In his speech, Washington urged both blacks and whites to cast down their buckets where they are, cooperate with one another, and rebuild a region ruined by war and slavery.
In addition to his Atlanta speech, Washington delivered other addresses, sometimes to audiences composed of Southern whites and blacks. In the concluding paragraph of “Up From Slavery,” he writes of speaking in Richmond, Virginia, at the Academy of Music:
“This was the first time the coloured people had ever been permitted to use this hall. The day before I came, the City Council passed a vote to attend the meeting in a body to hear me speak. The state Legislature, including the House of Delegates and the Senate, also passed a unanimous vote to attend in a body. In the presence of hundreds of coloured people, many distinguished white citizens, the City Council, the state Legislature, and state officials, I delivered my message, which was one of hope and cheer, and from the bottom of my heart I thanked both races for this welcome back to the state that gave me birth.”
Because of his ability to reason and to compromise, Washington reached larger audiences, undoubtedly including some segregationists, than his critics.
Patient for Change
More than many of his contemporaries, and much more than the people of our own time when our digital technology brings us instant news and, as a consequence, loud demands for instant change, Booker T. Washington looked at the whites and blacks of the American South and realized that both groups needed time to recalibrate their vision of the future. This recalibration, this hope that the two races would cooperate and eventually regard one another without prejudice, is a theme that runs throughout “Up From Slavery.”
Unlike other revolutionaries—Robespierre, Lenin and Stalin, Mao Zedong, and the dozens of other dictators who have demanded instant changes to the societies they controlled—Washington was an adherent of gradualism, a black man in the Deep South who concluded that decades would pass before blacks and whites could together forge a future. And unlike some of his African American contemporaries, especially those from Northern states, he was intimate with Southern whites, knew and recognized their fears and prejudices, and was willing to seek a compromise so that his own people might become more learned and more prosperous.
A Man Is More Than the Color of His Skin
The Blame Game Rejected
In his biography of Washington, Robert Norrell writes: “Blacks needed a reputation for being hard-working, intelligent, and patriotic, Washington taught, and not for being aggrieved.” Given his own time as a slave, his struggles to educate himself, and his fight to maintain Tuskegee Institute in segregated Alabama, Washington could easily have given way to finger-pointing and self-pity, blaming Southern whites and the system of oppression they had created for the condition of his people.
That he continued to move forward, to pursue his dreams of African American education and advancement, without falling into self-pity provides a remarkable example of a man battling overwhelming odds and never surrendering to bitterness or discouragement.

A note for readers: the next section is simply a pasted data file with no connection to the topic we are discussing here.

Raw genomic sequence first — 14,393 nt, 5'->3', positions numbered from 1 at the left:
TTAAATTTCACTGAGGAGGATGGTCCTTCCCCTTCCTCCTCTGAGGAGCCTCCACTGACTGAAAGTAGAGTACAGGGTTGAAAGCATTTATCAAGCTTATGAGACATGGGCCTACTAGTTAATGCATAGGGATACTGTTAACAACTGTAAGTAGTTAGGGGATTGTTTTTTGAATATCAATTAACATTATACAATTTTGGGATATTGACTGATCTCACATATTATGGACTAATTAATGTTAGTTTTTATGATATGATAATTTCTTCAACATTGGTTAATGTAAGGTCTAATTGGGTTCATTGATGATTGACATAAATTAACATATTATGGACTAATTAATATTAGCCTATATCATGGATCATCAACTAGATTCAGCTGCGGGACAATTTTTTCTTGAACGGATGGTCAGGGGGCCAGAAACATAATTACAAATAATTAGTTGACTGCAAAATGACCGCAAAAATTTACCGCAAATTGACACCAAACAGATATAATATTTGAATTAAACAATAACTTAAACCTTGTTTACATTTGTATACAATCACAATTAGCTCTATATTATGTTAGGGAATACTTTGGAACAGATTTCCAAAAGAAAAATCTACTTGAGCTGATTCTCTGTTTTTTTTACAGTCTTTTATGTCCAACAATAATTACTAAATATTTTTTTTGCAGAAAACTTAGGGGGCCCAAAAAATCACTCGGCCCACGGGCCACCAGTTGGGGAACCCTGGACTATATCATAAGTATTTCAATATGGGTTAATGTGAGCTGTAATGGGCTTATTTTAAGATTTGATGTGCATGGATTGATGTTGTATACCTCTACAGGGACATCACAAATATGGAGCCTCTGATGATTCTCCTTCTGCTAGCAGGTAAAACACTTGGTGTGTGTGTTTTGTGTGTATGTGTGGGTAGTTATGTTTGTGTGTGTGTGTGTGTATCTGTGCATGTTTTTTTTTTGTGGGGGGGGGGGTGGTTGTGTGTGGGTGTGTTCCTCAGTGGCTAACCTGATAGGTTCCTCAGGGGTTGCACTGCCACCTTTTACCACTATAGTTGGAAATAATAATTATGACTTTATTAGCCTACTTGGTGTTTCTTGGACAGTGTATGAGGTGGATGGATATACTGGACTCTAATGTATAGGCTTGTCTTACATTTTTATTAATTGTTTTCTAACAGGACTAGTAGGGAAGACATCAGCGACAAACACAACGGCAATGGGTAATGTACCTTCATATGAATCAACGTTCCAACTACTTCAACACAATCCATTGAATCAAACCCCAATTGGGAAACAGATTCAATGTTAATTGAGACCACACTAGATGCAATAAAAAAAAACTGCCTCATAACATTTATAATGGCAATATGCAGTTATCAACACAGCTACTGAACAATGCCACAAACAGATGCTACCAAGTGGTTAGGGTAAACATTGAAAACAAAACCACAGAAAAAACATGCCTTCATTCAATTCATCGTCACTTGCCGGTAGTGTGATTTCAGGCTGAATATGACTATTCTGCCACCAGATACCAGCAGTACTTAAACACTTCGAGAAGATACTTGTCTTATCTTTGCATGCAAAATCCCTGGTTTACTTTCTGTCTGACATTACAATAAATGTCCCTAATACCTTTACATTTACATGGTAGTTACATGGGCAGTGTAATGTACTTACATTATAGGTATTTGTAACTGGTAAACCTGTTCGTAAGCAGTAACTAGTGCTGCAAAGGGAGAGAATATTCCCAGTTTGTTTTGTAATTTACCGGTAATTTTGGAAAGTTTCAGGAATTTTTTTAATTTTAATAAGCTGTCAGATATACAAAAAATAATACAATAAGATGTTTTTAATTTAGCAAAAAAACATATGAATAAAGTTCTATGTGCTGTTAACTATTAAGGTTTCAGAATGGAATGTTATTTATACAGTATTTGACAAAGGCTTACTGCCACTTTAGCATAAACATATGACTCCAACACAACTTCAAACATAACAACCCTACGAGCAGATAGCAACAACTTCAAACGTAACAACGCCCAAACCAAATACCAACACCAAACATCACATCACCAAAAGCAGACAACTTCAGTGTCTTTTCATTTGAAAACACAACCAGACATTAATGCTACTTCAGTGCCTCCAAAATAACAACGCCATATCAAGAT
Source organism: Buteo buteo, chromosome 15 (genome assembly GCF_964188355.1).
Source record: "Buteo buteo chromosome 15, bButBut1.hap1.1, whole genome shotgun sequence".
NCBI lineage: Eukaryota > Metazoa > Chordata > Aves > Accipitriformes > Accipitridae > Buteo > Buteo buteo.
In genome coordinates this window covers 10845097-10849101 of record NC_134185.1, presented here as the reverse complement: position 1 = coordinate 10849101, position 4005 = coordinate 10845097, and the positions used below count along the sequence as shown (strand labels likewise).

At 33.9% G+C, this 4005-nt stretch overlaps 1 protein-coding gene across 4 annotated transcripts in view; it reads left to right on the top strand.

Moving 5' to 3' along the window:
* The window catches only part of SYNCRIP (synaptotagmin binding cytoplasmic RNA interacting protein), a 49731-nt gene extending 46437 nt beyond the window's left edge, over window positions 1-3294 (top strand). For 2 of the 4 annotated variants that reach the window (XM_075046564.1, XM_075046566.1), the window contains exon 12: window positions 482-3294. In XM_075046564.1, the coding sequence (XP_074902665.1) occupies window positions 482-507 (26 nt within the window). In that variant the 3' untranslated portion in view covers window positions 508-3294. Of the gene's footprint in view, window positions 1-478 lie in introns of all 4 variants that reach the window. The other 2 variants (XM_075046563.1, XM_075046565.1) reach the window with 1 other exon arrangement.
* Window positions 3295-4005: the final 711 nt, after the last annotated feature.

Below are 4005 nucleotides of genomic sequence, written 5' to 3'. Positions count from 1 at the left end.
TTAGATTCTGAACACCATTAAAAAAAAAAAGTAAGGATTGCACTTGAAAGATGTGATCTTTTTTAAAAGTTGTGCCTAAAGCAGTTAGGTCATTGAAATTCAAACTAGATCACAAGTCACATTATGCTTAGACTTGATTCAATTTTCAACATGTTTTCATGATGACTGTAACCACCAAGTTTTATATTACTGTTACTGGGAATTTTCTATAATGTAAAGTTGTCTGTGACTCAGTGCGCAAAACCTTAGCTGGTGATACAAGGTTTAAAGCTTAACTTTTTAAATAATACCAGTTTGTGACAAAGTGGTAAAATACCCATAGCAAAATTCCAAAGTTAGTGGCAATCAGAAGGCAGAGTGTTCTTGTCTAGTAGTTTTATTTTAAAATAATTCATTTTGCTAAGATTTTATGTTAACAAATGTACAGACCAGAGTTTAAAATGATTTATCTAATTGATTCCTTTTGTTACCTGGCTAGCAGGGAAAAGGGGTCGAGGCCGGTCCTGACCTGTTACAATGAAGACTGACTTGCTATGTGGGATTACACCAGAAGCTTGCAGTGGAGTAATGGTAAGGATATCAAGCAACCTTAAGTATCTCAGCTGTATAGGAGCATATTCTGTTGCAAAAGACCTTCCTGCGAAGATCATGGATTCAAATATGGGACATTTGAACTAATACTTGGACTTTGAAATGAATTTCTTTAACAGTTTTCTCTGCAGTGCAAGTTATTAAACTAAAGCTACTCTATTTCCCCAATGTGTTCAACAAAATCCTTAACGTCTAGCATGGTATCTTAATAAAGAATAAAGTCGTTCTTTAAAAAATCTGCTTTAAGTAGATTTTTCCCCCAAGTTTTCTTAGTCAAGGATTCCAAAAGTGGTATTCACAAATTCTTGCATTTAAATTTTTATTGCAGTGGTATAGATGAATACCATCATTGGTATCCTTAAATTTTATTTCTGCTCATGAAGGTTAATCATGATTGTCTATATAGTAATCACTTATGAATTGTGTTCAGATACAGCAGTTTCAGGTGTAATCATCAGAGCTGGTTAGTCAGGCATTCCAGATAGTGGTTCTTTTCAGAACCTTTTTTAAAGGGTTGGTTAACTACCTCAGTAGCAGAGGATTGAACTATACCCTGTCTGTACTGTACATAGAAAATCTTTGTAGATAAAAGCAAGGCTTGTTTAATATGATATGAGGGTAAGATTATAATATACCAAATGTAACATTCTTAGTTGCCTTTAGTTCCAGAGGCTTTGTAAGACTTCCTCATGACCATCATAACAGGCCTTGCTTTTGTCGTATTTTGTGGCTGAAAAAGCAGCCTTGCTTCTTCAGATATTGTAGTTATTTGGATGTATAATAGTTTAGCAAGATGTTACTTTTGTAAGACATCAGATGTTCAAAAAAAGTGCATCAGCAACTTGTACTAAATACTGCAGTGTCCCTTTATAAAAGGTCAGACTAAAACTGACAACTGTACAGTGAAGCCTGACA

Washington promoted the importance of character. He believed that “character, not circumstances, makes the man” and that “I shall allow no man to belittle my soul by making me hate him.”
Like Martin Luther King Jr., who echoed some of Washington’s sentiments in his own speeches—“Let no man pull you so low as to make you hate him”—Washington was more interested in what lay under the skin than the color of the skin itself. In his dealings with blacks and whites, he respected and treated them as individual human beings rather than as stereotypes.
Near the end of “Up From Slavery,” Washington noted: “The great human law that in the end recognizes and rewards merit is everlasting and universal.” As he demonstrates time and again in this autobiography, Washington believed that merit and character were intertwined—that regardless of their circumstances, men and women of character who were willing to work hard would find their just reward.
In this same passage, Washington wrote of “the struggle that is constantly going on in the hearts of both the Southern white people and their former slaves to free themselves from racial prejudices,” and of his hope that someday they would do so. That hope, that belief in progress and a higher living standard for blacks, was the standard he followed his entire life.
As Norrell tells us in “Up From History,” Washington’s “effort to sustain blacks’ morale at a terrible time must be counted among the most heroic efforts in American history.”
In our age of rhetoric, rage, riot, and rebellion, we could use more men and women with the values, virtues, dreams, and hopes of Booker T. Washington.
Jeff Minick has four children and a growing platoon of grandchildren. For 20 years, he taught history, literature, and Latin to seminars of homeschooling students in Asheville, N.C., Today, he lives and writes in Front Royal, Va. See JeffMinick.com to follow his blog.